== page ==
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The heat capacity of an ideal gas.

  1. Feb 25, 2008 #1
    The question states: For an ideal gas ∂U/∂V=0. Show that this implies the heat capacity [tex]_{}C[/tex]V of an ideal gas is independent of volume.

    I can't wrap my mind around how I could answer this question besides just stating the obvious. The expression for heat capacity is:
    [tex]_{}C[/tex]V=∂U/∂T (with v held constant)
    The subscript V means that volume must be held constant and that heat capacity is only dependent only upon a changing temperature.

    The chapter of my thermodynmaics book that this homework problem comes from is about Maxwell Relations, if that helps at all. However, all that helped me do was derive the fact that ∂U/∂V=0 but not actually answer the question.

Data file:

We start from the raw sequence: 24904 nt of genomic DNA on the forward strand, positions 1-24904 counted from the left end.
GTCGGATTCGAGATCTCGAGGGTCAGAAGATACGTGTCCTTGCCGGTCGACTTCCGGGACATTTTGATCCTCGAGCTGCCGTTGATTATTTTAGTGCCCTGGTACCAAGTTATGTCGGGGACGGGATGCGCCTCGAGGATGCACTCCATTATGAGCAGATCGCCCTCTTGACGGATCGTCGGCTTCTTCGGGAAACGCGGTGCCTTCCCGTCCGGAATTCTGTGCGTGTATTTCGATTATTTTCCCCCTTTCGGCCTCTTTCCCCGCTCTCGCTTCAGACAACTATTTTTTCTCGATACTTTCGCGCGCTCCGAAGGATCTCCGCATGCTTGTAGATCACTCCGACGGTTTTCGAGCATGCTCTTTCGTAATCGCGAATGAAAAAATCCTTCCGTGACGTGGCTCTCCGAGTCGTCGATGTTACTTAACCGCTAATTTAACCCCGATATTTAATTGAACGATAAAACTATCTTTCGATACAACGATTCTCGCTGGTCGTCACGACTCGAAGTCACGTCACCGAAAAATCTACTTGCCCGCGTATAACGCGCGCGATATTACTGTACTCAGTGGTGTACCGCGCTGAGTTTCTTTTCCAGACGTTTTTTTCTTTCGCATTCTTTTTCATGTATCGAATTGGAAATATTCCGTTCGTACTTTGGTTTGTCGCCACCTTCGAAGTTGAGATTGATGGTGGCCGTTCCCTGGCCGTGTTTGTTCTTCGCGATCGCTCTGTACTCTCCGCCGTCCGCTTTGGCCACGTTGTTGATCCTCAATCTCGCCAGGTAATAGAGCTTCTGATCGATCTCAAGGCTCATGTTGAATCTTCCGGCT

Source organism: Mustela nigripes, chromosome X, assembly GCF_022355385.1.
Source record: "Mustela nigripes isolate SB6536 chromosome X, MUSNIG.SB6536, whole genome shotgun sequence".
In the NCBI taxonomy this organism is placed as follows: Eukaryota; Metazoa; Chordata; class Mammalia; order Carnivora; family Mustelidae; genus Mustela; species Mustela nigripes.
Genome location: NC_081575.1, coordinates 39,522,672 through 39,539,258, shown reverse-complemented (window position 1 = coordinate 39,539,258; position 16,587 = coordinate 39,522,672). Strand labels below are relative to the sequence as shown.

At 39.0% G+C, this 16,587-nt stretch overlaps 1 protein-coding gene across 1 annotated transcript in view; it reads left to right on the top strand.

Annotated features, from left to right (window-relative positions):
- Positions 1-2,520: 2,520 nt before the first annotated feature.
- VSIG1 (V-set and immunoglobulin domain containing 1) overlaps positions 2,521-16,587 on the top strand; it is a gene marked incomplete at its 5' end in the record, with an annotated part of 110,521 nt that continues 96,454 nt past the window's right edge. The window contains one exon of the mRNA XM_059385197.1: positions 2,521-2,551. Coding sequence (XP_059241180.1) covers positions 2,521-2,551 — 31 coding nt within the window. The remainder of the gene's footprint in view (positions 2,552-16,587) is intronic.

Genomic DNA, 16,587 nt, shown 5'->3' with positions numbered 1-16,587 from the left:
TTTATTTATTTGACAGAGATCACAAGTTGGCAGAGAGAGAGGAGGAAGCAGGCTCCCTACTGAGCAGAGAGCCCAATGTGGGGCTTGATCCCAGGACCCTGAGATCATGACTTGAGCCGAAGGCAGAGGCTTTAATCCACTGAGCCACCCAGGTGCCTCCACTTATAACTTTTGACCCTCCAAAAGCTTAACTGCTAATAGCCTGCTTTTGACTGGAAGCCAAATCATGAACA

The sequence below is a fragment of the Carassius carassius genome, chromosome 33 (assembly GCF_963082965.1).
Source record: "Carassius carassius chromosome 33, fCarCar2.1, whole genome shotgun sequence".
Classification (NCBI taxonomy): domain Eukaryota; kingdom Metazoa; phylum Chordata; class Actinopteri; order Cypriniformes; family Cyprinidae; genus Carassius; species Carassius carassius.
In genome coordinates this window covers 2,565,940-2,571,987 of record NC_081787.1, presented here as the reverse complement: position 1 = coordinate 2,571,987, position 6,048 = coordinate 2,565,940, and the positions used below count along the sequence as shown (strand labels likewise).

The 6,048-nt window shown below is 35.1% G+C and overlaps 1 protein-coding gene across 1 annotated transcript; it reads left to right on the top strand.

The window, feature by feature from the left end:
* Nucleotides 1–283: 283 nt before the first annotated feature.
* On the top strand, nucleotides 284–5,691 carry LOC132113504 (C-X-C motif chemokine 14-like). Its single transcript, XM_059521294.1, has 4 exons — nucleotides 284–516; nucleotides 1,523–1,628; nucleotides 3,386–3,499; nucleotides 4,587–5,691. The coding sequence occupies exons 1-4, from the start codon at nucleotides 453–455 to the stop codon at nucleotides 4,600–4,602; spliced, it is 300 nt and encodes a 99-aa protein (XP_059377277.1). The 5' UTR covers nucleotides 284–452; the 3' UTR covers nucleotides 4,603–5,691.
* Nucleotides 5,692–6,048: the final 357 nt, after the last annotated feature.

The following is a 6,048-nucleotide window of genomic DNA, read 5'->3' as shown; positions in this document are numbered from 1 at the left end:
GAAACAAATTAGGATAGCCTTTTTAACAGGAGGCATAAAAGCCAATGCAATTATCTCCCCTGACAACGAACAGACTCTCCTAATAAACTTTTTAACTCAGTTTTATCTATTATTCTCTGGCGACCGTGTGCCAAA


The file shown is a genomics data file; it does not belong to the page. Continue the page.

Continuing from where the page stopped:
Any help would be WONDERFUL!! thanks so much! :)
     
  2. jcsd
  3. Feb 25, 2008 #2

    Astronuc

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    Staff: Mentor

    Can one use

    CV=∂U/∂T = (∂U/∂V)(∂V/∂T)?
     
  4. Feb 25, 2008 #3
    I guess I'm not sure how exactly that works, but that would just make the heat capacity 0, which wouldn't necessarily answer the question.
    Plus, volume is not a function of temperature, so that rule would not apply here.... I don't believe.
     
    Last edited: Feb 25, 2008
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